The highly branched polymers in the context of the invention include, specifically, dendritic polymers, consisting of the groups of the dendrimers and of the hyperbranched polymers.

In structural terms, dendrimers derive from star polymers, but the individual chains are in turn each branched in star formation and are identical to one another, producing a highly symmetrical structure. Dendrimers come about on the basis of small molecules to which, via a continually repeating, defined reaction sequence, monomers bearing branching units are added. Hence with each reaction step the number of monomer end groups grows exponentially, ultimately producing a tree structure which in the ideal case is spherical. On the basis of its uniform construction (in the ideal case, all branches contain exactly the same number of monomer units), dendrimers are substantially monodisperse, i.e., they have, generally, a defined molar mass.

Both molecularly and structurally uniform highly branched polymers are also referred to below, uniformly, as dendrimers.

By hyperbranched polymers are meant, in the context of this invention, highly branched polymers which, in contrast to the aforementioned dendrimers, are both molecularly and structurally nonuniform. They have side chains and/or side branches of different lengths and branching statuses, and also have a molar mass distribution (polydispersity).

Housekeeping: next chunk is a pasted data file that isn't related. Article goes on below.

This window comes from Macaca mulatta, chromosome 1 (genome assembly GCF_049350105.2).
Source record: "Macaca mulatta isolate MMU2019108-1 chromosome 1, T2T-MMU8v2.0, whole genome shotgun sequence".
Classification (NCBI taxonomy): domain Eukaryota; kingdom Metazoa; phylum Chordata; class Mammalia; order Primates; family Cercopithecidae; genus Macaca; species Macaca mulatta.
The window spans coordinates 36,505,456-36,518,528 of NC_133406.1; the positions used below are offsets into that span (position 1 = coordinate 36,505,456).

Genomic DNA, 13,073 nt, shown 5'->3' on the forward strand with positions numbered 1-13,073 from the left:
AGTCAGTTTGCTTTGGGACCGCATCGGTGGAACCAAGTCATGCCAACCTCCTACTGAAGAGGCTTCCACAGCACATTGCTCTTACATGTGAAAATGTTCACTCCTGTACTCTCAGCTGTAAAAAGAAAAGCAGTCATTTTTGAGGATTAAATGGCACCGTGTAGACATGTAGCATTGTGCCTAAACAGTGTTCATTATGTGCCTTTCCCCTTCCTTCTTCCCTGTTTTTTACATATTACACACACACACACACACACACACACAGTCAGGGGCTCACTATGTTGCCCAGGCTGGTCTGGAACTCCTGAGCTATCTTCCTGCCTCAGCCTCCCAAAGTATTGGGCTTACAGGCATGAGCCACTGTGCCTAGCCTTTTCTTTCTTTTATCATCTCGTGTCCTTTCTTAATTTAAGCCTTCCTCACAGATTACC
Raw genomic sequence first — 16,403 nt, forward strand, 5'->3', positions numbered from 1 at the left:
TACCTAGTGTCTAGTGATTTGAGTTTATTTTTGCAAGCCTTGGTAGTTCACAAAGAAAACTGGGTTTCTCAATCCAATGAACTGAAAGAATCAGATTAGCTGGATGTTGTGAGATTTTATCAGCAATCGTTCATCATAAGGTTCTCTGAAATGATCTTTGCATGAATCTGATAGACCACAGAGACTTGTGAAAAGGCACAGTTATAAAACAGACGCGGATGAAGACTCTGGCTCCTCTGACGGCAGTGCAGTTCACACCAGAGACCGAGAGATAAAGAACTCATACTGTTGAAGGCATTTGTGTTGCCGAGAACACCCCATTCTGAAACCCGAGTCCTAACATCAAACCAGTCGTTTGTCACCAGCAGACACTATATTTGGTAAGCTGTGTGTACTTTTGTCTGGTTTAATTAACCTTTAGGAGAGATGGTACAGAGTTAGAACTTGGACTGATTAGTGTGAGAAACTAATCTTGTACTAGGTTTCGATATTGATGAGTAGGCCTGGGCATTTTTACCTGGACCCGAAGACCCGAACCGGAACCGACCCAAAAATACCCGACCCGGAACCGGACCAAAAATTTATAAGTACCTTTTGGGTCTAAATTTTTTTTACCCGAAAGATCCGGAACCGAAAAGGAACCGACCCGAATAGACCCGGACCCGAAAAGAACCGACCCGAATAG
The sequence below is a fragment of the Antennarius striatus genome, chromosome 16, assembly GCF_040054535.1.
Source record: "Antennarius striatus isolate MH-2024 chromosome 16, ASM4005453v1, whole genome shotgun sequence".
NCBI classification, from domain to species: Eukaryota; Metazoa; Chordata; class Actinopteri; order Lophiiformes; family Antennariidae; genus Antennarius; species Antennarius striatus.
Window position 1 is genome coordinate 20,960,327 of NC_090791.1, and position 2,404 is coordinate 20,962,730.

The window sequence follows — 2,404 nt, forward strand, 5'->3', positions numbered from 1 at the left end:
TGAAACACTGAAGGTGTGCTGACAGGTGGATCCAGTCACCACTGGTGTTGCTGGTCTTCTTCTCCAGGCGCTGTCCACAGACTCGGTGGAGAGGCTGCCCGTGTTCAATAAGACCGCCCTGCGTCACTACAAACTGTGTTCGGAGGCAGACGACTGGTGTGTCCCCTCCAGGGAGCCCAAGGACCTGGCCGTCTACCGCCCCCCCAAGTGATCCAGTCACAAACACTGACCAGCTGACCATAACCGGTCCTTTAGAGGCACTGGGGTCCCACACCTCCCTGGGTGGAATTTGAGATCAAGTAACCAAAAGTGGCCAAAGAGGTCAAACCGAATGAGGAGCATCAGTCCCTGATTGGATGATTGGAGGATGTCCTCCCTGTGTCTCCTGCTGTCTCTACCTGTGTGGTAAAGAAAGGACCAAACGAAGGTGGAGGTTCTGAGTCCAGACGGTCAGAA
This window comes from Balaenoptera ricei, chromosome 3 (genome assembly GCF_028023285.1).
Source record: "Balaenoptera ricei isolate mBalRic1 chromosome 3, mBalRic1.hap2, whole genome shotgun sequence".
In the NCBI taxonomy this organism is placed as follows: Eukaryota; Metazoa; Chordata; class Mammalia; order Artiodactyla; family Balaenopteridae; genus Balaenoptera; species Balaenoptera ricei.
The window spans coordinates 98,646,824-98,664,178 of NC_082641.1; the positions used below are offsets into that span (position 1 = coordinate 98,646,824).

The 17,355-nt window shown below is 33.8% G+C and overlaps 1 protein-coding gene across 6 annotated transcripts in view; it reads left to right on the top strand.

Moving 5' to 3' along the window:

Highly branched polymers can be characterized by their degree of branching (DB). This degree of branching DB is defined as
DB(%)=(T+Z)/(T+Z+L)×100, where
T is the average number of terminally attached monomer units,
Z is the average number of monomer units which form branches, and
L is the average number of linearly attached monomer units.

Highly branched polymers in the context of this invention have a degree of branching DB of 10% to 100%, preferably 10% to 90%, and more preferably 10% to 80%.

Dendrimers generally have a degree of branching DB of at least 99%, more particularly 99.9% to 100%.

Hyperbranched polymers have a degree of branching DB of 10% to 95%, preferably 25% to 90%, and more preferably 30% to 80%.

In the context of the process of the invention for preparing an aqueous dispersion of polymer particles it is possible in principle to use not only the structurally and molecularly uniform dendrimers but also the molecularly and structurally nonuniform hyperbranched polymers.

Hyperbranched polymers are generally simpler and hence more economic to prepare than dendrimers. Thus, for example, the preparation of the monodisperse dendrimers is complicated by the fact that, at each linking step, protective groups must be introduced and then removed again. In contrast, the synthesis of hyperbranched polymers can in many cases take place in a one-pot reaction. Various synthetic approaches to the preparation of hyperbranched polymers are described in, for example, C. Gao, D. Yan, Prog. Polym. Sci. 29 (2004), pages 183 to 275.

Highly branched polymers that are suitable in accordance with the invention are obtainable in principle by polycondensation or polyaddition. Polycondensation means the repeated chemical reaction of functional compounds with suitable reactive compounds, with elimination of compounds of low molecular mass, such as water, alcohol or HCl, for example. Polyaddition means the repeated chemical reaction of functional compounds with suitable reactive compounds without elimination of compounds of low molecular mass.